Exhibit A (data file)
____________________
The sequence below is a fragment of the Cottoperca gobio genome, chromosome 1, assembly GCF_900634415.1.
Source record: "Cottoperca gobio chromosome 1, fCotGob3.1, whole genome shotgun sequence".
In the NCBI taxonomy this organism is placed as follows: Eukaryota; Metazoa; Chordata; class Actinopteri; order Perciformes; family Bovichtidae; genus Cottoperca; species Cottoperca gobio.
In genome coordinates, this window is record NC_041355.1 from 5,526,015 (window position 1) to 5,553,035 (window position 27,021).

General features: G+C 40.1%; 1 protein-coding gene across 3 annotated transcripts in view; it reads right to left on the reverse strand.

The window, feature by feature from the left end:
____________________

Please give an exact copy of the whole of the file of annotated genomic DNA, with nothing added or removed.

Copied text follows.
The sequence below is a fragment of the Cottoperca gobio genome, chromosome 1, assembly GCF_900634415.1.
Source record: "Cottoperca gobio chromosome 1, fCotGob3.1, whole genome shotgun sequence".
In the NCBI taxonomy this organism is placed as follows: Eukaryota; Metazoa; Chordata; class Actinopteri; order Perciformes; family Bovichtidae; genus Cottoperca; species Cottoperca gobio.
In genome coordinates, this window is record NC_041355.1 from 5,526,015 (window position 1) to 5,553,035 (window position 27,021).

General features: G+C 40.1%; 1 protein-coding gene across 3 annotated transcripts in view; it reads right to left on the reverse strand.

The window, feature by feature from the left end: